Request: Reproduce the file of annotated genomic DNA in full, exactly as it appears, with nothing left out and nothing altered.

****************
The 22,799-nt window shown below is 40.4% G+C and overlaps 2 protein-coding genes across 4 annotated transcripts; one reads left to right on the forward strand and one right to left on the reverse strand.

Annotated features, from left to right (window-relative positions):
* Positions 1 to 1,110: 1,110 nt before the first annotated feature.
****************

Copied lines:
The 22,799-nt window shown below is 40.4% G+C and overlaps 2 protein-coding genes across 4 annotated transcripts; one reads left to right on the forward strand and one right to left on the reverse strand.

Annotated features, from left to right (window-relative positions):
* Positions 1 to 1,110: 1,110 nt before the first annotated feature.